Would you step into a pressurized cylinder to get rid of your wrinkles? A writer for The Daily Mail did in 2018 and her report, which reads more like an ad for the centre offering the service, claims she felt invigorated after spending an hour lying down reading a magazine. Shocking. The following day, no sign of puffiness and her complexion glowed. Could this near-miraculous medical apparatus hold the key to ironing out the creases in our ageing skin? Don’t hold your breath.
It’s called hyperbaric oxygen therapy. The term “hyperbaric” refers to the increased pressure inside the vessel. These chambers started being used in the second half of the 19th century and proved quite useful for divers. The problem these divers were facing was that they had to ascend and descend quickly but the rapid differences in pressure was damaging their bodies, resulting in vertigo, deafness, and joint pains. Putting the diver inside one of these chambers allowed for quick transportation but the pressure inside could be adjusted at a much slower pace, giving the body time to adjust. These decompression chambers eventually found medical uses and were combined with an increased oxygen supply to form hyperbaric oxygen therapy. (Indeed, while regular air contains 21% oxygen, that number can go up to 100% inside a hyperbaric oxygen chamber.)
Medical conditions that respond to hyperbaric oxygen therapy do so because of the increased pressure and/or because of the increased oxygenation. If a diver is suffering from “the bends”—having gone from the depths of the sea to normal atmospheric pressure too quickly—gas bubbles will form in their blood, but a hyperbaric chamber’s high pressure will reduce the space these dangerous gas bubbles take up. Meanwhile, it’s the high oxygen content that is beneficial when the therapy is used for wound healing. The oxygen seems to encourage the formation of new blood vessels and the release of important molecules involved in tissue healing. Health Canada has in fact highlighted 14 conditions that benefit from this therapy. Wrinkles didn’t make the cut.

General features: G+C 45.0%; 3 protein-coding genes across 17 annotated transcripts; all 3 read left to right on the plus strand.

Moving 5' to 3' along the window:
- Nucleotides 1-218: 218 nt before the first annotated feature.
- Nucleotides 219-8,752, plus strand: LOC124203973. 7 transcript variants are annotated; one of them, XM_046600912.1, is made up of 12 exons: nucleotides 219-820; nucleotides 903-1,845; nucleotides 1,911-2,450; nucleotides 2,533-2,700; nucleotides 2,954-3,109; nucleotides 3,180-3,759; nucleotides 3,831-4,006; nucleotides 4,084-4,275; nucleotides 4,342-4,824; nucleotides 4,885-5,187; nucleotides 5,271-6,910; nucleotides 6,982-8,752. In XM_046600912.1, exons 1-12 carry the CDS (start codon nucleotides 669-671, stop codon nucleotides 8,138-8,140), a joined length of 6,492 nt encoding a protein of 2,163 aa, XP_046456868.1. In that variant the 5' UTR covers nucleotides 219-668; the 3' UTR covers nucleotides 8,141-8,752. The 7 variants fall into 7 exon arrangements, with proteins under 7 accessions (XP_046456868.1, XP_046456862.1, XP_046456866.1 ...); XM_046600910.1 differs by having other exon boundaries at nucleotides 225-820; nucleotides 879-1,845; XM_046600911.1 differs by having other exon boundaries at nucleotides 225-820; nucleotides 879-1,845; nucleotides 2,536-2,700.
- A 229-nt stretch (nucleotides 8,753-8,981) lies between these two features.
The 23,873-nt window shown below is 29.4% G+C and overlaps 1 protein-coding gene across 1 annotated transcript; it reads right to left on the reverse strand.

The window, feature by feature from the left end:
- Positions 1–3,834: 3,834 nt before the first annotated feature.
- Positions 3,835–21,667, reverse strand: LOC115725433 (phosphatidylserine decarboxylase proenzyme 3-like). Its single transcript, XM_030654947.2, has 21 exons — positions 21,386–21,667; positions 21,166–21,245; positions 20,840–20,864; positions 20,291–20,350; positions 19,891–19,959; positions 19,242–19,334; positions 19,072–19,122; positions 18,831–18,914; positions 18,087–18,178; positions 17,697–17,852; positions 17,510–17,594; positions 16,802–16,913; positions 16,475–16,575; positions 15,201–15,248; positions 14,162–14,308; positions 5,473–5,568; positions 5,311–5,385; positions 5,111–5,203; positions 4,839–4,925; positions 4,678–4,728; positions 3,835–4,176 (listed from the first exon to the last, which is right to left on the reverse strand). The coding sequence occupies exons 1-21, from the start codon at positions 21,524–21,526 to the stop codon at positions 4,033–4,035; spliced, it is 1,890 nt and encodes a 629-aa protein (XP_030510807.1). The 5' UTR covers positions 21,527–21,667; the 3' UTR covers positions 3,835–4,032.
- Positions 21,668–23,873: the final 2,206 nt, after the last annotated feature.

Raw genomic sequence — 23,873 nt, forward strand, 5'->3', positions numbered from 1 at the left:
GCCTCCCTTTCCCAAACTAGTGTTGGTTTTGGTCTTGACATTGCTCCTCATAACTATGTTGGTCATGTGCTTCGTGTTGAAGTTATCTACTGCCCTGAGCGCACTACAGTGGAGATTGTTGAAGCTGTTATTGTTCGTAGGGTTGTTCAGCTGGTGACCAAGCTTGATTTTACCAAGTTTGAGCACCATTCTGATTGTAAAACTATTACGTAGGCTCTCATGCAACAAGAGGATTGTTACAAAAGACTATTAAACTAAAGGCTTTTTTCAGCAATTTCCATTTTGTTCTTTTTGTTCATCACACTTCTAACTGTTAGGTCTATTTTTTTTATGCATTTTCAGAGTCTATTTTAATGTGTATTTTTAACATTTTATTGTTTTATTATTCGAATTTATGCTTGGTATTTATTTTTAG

The private clinics offering expensive sessions inside their anti-aging sarcophagus often do not even list the reason why they claim this therapy can work miracles for wrinkles. When evidence is offered, it is the predictable handful of unrelated basic research findings. In fact, a search on Medline for “hyperbaric oxygenation” and “skin” reveals exactly the sort of science the sellers of anti-aging treatments don’t want you to know. Mice, rabbits and rats with burns. Cells in culture. Envenomation by the brown recluse spider. No study on using these chambers to reduce wrinkles in humans. Nada.
But why not simply try it and see for ourselves? Spending an hour in a metal tube with increased pressure and oxygenation is not risk free. Trauma to the middle ear is seen in 2% of users, and a type of myopia that resolves within days or weeks has also been reported in some patients. By far the most dramatic risk is that of immolation. A study of human deaths from 1923 to 1996 revealed that 77 people had died in a total of 35 hyperbaric chamber fires. The high oxygen content in the cylinder means that a spark can be deadly. The National Fire Protection Association even wrote about their concerns vis-à-vis the proliferation of hyperbaric chambers in spas and strip malls (and soft, bag-like versions of the chamber for home use) and how some may not meet safety standards.
What it boils down to is money. If you’re a for-profit clinic and you bought an expensive hyperbaric oxygen chamber, you have to use it to make it profitable. You can’t rely on a steady flow of divers with the bends. So you offer it for anti-ageing, for beauty and skincare, for performance enhancement. And you hope that your customers don’t ask for proof that stepping inside a pressurized cylinder full of oxygen to the tune of hundreds of dollars a session can do anything for their wrinkles… because you might have to tell them, “Don’t hold your breath.”
- Hyperbaric oxygen therapy consists in spending an hour or two in a pressured cylinder with an especially high oxygen content
- Some clinics advertise this therapy to reduce wrinkles but there is absolutely no scientific evidence behind this claim
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